The Story Behind Black Swan

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Making the leap from directing sweaty, slabs of meat to pretty, dainty dancers might seem like an odd move for The Wrestler ’s Darren Aronofsky, but it was actually that film’s success that has paved the way for upcoming ballet psychodrama, Black Swan .

A twisty-turny thriller set in the world of the New York Ballet, the idea for Black Swan has been kicking around for a good while, with Aronofsky first pitching the idea to Universal back in 2007.

But whilst the project was initially fast-tracked by the studio, it was eventually placed in turnaround limbo while Universal waited for another studio to stump up development costs.

In fairness to Universal, a ballet-based mindfuck hardly looks like a guaranteed smash on paper. Aronofsky’s star had also waned somewhat since the success of the critically lauded Requiem For A Dream , with 2006’s The Fountain clocking up some distinctly iffy reviews.

However, it’s funny how a few Oscar nominations can make studio execs think twice. With critics queuing up to lavish praise on The Wrestler , Aronofsky was suddenly a man in demand.

MGM were apparently keen to recruit the director to breathe new life into the Robocop franchise, before they found themselves without a pot to piss in, and rumours persist that he will team up with Angelina Jolie to adapt Ron Rash novel Serena .

This newly-replenished industry clout meant Aronofsky could afford to pick and choose however,with the director deciding to place Black Swan squarely at the top of his list.

The studio had previously distributed The Wrestler and were clearly confident that Aronofsky could repeat the trick a second time.

So what exactly is it that Aronofsky will be serving up? The story of a washed up ballerina, looking for one last crack at the big time before her heart gives in? Er no, nothing of the sort actually.

The film will focus upon talented ballerina Nina, the star turn in a New York production of Swan Lake , who finds her position under threat upon the arrival of sexy newcomer Lily.

So far, so generic you might think, but this is set to be a far more complicated affair than it first appears. Because instead of simply hating each other’s guts, Lily and Nina soon forge a rather unsettling relationship that leads them down some very dark paths indeed… Bring It On , it ain’t.

Next: Tiny Dancers [page-break]


Tiny Dancers

The first major morsel of casting to hit the news was that Natalie Portman would be playing Nina, and according to the star, it was a role that Aranofsky had always had her in mind for.

“Darren and I started discussing doing the film in 2000,” Portman told USA Today , confirming that the project has been on Aronofsky’s radar for a lot longer than the three years since he presented it to Universal.

“The fact that I spent so long with the idea allowed it to marinate a little before we shot.”

It should prove to be one of the biggest tests of Portman’s acting talent to date, with her character forced to grapple with plenty more than the odd dance routine.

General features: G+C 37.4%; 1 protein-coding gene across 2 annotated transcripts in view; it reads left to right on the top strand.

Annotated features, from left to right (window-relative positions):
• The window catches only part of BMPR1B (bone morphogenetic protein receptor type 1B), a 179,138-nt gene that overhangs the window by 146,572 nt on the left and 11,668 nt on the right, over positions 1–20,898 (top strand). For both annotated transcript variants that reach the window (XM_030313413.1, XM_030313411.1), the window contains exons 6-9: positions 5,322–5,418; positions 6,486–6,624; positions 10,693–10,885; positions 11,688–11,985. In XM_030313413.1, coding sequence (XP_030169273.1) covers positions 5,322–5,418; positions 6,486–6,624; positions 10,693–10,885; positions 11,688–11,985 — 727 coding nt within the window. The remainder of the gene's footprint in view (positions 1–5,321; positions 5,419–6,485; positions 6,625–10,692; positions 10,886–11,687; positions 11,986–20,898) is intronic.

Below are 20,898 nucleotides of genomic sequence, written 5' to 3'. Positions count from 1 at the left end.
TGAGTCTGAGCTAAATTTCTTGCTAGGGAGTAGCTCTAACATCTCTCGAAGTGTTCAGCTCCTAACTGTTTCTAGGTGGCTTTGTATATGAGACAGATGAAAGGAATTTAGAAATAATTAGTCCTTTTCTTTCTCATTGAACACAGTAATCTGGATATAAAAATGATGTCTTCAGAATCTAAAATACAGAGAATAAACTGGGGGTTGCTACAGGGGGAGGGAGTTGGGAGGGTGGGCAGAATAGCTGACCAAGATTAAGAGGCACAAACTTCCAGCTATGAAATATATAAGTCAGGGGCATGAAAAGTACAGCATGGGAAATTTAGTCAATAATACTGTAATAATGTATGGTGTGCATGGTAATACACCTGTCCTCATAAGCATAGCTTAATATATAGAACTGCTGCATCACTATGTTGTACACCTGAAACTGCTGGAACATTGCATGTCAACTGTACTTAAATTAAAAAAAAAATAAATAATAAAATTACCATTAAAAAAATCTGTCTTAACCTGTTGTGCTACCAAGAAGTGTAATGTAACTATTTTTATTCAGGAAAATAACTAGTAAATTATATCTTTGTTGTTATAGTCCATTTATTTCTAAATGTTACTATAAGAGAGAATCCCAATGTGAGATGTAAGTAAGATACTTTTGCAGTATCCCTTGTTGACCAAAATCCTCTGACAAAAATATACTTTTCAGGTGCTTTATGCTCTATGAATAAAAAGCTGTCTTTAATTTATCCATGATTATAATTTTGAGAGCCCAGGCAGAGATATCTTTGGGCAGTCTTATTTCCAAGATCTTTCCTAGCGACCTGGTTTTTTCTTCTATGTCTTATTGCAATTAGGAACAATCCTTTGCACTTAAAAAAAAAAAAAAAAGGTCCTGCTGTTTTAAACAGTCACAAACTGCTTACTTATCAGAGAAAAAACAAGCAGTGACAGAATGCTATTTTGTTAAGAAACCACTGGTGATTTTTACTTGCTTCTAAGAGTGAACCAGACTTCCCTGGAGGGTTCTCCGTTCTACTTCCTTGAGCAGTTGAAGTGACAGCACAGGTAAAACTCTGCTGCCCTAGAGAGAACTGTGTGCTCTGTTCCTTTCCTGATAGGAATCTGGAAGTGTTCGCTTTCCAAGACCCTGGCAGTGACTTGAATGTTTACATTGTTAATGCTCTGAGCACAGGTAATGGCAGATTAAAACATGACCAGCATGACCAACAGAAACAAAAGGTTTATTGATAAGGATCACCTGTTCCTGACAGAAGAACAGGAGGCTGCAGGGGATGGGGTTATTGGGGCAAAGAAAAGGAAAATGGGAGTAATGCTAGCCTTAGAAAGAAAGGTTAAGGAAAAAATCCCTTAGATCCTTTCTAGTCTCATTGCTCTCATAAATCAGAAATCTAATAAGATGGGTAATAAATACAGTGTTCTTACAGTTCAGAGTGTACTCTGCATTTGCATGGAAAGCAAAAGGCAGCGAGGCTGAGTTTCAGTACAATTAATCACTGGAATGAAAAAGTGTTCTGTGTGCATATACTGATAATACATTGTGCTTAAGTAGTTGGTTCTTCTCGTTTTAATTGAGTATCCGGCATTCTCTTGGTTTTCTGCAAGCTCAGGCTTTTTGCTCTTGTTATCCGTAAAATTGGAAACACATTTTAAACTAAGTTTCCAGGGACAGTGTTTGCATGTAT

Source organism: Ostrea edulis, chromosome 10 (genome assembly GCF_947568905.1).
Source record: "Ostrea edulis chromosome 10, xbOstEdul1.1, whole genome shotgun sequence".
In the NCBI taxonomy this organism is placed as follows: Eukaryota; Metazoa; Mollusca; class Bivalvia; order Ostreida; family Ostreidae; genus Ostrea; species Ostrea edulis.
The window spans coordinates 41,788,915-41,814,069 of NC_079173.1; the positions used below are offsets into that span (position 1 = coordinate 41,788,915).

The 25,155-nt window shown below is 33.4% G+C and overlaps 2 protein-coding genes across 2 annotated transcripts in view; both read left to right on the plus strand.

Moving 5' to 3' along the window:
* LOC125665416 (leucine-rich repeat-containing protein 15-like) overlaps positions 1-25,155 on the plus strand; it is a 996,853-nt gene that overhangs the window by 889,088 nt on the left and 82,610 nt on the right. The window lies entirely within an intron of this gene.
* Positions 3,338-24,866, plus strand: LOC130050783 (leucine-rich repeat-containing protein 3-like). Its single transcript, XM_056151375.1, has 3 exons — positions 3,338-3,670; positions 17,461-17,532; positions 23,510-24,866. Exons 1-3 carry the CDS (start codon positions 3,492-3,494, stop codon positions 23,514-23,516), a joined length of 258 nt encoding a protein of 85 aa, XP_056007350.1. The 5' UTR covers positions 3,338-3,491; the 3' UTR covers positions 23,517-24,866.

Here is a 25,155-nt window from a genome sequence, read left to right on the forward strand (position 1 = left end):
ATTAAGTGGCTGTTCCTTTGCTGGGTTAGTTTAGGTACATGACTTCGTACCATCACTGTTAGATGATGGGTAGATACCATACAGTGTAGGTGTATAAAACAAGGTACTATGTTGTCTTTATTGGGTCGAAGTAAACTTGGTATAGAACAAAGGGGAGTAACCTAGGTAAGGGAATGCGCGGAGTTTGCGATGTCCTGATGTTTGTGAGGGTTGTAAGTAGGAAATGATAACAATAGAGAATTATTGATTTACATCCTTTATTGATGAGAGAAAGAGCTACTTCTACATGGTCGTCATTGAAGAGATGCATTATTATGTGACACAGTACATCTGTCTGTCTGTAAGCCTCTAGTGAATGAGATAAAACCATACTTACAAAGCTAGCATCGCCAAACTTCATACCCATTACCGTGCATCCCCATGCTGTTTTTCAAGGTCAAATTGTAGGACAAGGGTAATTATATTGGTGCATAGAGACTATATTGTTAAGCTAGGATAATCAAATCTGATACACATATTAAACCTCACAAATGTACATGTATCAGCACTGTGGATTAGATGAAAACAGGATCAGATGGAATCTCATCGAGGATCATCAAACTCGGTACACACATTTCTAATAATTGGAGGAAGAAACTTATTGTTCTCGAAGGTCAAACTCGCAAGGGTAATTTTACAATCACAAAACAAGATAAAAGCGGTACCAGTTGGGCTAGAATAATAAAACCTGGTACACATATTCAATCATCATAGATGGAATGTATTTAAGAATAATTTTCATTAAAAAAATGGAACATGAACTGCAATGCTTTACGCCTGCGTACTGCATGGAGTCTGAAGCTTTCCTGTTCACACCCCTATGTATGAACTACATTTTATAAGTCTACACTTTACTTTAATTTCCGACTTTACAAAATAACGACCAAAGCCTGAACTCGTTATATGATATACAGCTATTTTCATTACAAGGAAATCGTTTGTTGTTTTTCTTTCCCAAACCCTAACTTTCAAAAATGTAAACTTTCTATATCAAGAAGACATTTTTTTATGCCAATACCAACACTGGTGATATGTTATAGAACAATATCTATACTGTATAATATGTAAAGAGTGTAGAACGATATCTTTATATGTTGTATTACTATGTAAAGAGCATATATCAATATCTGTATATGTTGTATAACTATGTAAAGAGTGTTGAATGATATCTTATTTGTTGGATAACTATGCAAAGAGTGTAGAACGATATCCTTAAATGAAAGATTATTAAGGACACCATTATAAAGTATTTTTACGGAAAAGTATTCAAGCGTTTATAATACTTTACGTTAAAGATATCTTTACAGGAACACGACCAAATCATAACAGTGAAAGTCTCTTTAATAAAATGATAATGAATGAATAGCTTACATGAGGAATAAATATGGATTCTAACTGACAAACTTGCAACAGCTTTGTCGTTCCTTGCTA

Not only will Nina find herself at loggerheads with her new rival, but she’ll also have a domineering mother to deal with in the form of Barbara Hershey.

Factor in Vincent Cassel’s sexually manipulative dance master, and she’s set to have quite the time of it. However, the adult nature of the part is apparently what drew Portman to the project in the first place.

“I'm trying to find roles that demand more adulthood from me,” she told MTV last year, “because you can get stuck in a very awful cute cycle as a woman in film, especially being such a small person."

"I'm a really late bloomer. In my own life, it's only been the last couple of years where I'm like, ‘I'm an adult.’"

Her character Nina is initially drafted into the film’s production of Swan Lake as the White Swan, a paragon of poise and innocence.

Lily (Mila Kunis) on the other hand, is the polar opposite, a sexy, sultry dancer plucked by Cassel’s character to play the Dark Swan.

"And, my character is very loose. The talent that my character has in ballet comes naturally to her.

She’s not as technically as good as Natalie’s character, but she has more passion naturally, and that’s what Natalie’s character lacks, and so it’s a battle. It’s a yin and yang.”

However, when asked to explain any further, Kunis goes all coy on us, particularly when it comes to discussing the film’s more “psychological” element.

“(Lily’s) not a bad girl,” she insists. “There’s no protagonist and antagonist. There really isn’t. I don’t know how to do press for this because I cannot explain this movie to save my life."

"There are no bad people in this movie. As far as (Natalie’s character) and I go, it’s just an unfortunate tale.”

With much of the film’s pre-release buzz making reference to a “supernatural element”, we’ve got a sneaking suspicion that Kunis’s character might not be everything she seems…

Next: Dancers In The Dark [page-break]



Dancers In The Dark

Black Swan promises to be no different.

“It’s very unique in tone,” Natalie Portman told MTV . “I think of it as a psychological thriller, like Rosemary’s Baby in (terms of) genre.”

So whilst we can probably assume little baby Satan isn’t going to pop his head up, it seems fairly apparent that Portman’s character is going to be just a teensy bit disturbed.

Her character is in a world that’s just falling apart all around her,” confirms Kunis. “And so, because everything is falling apart around her, crazy things start happening.”